5 Ways to Eat Healthier Over the WeekendOctober 6, 2021
Do you ever find it easy to eat more healthfully during the workweek and then the weekend comes and you totally fall off track? I am guessing most everyone reading this would answer “yes”.
Many will find that it is easier to stay on track when we follow a schedule. However, in most cases, we do not typically follow a schedule to eat healthier over the weekend. We want to relax! Perhaps we wake later, have coffee, and are slow to get going before we get to things we need to take care of around the house. Maybe we have more of a brunch instead of breakfast or nothing at all until lunch. Maybe the fridge is empty, and you are only left with the option to go out and get something.
Additionally, the weekend may include going out to dinner with family or friends, attending social events, or just picking up fast food or take out due to not wanting to cook dinner.
Why Weekends Can Be The Culprit Of "Getting Off Track"
Working as a dietitian in the nutrition counseling setting, I hear various reasons as to why my patients veer off track with their healthy eating habits. Usually, weekends are the culprit for this happening. It can be a frustrating cycle if someone has a goal to lose weight or is just trying to do better with lifestyle habits.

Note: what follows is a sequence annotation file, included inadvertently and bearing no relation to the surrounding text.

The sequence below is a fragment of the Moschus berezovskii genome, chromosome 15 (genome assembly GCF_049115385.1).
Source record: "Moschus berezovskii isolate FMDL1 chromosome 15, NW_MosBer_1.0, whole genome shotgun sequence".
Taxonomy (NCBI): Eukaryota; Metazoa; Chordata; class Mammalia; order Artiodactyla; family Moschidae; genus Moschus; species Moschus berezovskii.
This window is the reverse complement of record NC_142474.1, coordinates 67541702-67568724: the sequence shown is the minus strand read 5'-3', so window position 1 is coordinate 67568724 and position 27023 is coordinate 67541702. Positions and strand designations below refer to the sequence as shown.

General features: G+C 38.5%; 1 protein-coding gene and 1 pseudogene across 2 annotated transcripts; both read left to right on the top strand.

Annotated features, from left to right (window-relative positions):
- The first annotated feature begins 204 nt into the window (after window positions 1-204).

I find they are putting too much pressure on themselves during the workweek their diet. They tend to be in the “diet” mindset, staying true to the course during the week and then sabotaging their efforts on the weekend because whatever they are following on the weekdays is unsustainable. It seems something always comes up that throws them off track.
Personally, I have come to realize that choosing sustainable habits rather than being strict is best. In addition, being as prepared as possible prior to the weekend is most helpful.
A common goal my patients and I set together is to find a healthy compromise between staying true to your workweek habits and prioritizing your nutrition to eat healthier over the weekend.
Many people plan activities or social events prior to the weekend while others may be more spontaneous. Of course, if you are already aware of your plans it is easier to plan better food choices ahead of time.
Overall, if you want to improve your nutrition habits, it will take a consistent evaluation of your food choices and where your food is coming from, either at home or dining out. I will address how to optimize both situations.
Five ways to help with eating healthier on the weekend
If possible, stay on the same type of schedule as the workweek.
I encourage my patients to try to keep a schedule on the weekends as they would during the week. Wake up generally at the same time and try to go to bed at the same time.
This helps with sticking to better eating patterns and helps with avoiding skipping meals, which are opportunities for quality nutrition.
My patients also report eating larger meals on the weekends due to skipping meals and becoming too hungry at lunch or dinner.
Having smaller and more frequent meals promotes sustained energy levels and blood sugar stabilization and prevents you from becoming so hungry and making poor food choices or overeating.
Do a “going into the weekend” fridge stock.